Later, when the women find mates and give birth, they are secluded again for as long as 18 months to raise the baby alone, just in case they had any wise ideas about getting pregnant again. Hopefully they have Sudoku.
Meanwhile, on Okrika Island, Nigeria, young females learn about the responsibilities of womanhood through the enlightening power of imprisonment and ritual humiliation. Girls who are eligible for the ritual (only virgins need apply) have their legs shackled to restrict movement, at which point they are isolated in a room in their parents' house for three weeks. Then, when they are good and stir-crazy, they are wrapped up in huge cloth skirts so that they can dance and sit in the market square in booths known as the "house of memories" decorated by the participants' families, with happy photographs of the very people who just shackled them in a room for nearly a month.
Then, on the final day of the ceremony, the girls (whose feet are still shackled together) are forced to run away from a bunch of men who chase them and hit them with sticks, allegedly to beat the water spirits out of them so that they can be free to start a family with a human. Of course, after weeks of constant trauma, there's probably nothing they're less interested in doing anyway.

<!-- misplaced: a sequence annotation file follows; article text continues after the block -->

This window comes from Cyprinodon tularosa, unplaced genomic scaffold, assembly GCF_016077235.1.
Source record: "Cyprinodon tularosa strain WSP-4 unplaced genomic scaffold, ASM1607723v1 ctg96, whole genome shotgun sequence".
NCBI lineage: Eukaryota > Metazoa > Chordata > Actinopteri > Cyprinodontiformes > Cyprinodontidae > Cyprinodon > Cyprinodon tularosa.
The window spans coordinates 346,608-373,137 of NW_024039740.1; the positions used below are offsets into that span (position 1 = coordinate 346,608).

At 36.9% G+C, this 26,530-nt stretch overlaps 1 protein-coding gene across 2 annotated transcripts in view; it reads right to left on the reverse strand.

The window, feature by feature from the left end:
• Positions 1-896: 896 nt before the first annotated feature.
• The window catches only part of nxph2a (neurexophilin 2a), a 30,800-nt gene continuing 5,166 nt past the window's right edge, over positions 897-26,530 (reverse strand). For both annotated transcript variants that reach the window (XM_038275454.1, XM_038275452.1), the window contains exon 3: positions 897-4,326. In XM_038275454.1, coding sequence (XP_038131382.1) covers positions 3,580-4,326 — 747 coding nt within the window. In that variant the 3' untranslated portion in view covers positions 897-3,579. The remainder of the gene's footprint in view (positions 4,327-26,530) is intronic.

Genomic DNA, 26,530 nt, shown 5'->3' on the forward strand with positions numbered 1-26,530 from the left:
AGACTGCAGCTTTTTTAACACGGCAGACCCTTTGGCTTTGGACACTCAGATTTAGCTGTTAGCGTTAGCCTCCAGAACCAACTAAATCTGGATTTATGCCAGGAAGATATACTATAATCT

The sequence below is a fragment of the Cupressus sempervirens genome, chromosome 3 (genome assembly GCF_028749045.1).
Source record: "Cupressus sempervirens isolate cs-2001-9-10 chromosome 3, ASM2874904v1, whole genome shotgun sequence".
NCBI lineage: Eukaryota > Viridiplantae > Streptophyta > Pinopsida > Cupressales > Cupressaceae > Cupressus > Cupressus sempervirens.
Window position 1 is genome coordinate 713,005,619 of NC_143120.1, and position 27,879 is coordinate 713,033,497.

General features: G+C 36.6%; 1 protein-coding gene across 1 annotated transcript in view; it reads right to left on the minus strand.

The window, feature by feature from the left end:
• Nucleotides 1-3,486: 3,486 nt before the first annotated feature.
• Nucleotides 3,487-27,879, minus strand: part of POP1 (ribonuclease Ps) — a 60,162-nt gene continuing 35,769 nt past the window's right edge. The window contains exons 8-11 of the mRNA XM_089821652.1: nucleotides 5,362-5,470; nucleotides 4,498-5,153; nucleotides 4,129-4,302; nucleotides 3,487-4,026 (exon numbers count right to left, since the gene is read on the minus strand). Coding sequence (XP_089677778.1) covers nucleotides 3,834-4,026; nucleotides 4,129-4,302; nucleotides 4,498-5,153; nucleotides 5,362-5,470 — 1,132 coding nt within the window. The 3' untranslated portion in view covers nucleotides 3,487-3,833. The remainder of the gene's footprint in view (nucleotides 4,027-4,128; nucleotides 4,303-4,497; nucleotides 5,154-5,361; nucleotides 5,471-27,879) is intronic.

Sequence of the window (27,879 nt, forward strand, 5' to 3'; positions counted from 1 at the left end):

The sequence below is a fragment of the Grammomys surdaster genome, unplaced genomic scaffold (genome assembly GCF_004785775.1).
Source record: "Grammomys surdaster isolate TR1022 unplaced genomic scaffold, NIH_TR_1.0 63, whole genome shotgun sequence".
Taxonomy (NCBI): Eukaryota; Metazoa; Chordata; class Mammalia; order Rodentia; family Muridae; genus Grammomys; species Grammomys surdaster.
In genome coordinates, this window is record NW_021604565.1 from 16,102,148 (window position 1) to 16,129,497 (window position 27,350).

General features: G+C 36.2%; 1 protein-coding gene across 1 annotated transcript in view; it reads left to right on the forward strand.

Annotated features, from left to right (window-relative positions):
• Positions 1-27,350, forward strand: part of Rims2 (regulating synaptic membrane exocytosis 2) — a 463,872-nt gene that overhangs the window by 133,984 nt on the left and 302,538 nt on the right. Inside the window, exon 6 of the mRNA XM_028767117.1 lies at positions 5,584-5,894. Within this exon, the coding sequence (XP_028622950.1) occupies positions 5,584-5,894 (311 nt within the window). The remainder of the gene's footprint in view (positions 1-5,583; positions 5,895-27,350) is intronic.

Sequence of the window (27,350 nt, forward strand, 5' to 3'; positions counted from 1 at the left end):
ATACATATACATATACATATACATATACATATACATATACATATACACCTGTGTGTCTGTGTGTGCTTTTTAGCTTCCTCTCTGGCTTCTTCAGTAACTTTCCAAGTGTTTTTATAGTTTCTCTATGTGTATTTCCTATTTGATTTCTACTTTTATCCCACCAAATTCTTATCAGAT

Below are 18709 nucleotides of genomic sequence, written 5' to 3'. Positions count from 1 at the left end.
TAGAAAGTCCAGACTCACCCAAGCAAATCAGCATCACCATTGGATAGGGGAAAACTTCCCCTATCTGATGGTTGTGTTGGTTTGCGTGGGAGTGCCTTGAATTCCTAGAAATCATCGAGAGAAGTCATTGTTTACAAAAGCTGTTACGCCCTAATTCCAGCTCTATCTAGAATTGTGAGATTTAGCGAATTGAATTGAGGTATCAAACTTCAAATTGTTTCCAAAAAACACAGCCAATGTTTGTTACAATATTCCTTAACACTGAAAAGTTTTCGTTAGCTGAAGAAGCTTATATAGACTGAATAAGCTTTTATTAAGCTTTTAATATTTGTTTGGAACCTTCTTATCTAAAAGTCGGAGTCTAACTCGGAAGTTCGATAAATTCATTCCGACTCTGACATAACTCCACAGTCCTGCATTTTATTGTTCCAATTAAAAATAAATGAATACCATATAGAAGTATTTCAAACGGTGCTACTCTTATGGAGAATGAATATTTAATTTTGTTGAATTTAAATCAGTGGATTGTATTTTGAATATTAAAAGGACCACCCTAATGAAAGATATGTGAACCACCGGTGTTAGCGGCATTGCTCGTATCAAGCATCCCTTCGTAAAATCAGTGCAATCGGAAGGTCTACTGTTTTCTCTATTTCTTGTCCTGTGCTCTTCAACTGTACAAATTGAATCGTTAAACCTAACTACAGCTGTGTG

#1. The Native American Trial of Horrors
The Mandan tribe really didn't mess around when it came to proving their manhood. Their rite of passage, called the okipa ceremony, basically came about when a bunch of them sat down to brainstorm the most horrible things that they could possibly do to a person.
First, the young men weren't allowed to eat, drink or sleep for four days, after which they had a friendly-sounding celebration called the bison dance. When the dance ended, that's when they hadwooden poles driven through their flesh and were suspended screaming from the ceiling until they passed out, which for us would have been the moment that we heard about it happening to somebody else.
It was only when the young warriors fainted that they were allowed to come down from the rafters. When they awoke, it was seen as a sign that they had gained approval from the spirits, and they were from that moment men. And that's when they had both of their pinkie fingers chopped off and were made to run around the camp a few times while still impaled with wooden rods and spurting fountains of blood from their hands.
Having already won the spirits' approval, we have to assume that they just did this part for shits and giggles. And come to think of it … we're pretty sure that's why all of these ceremonies existed.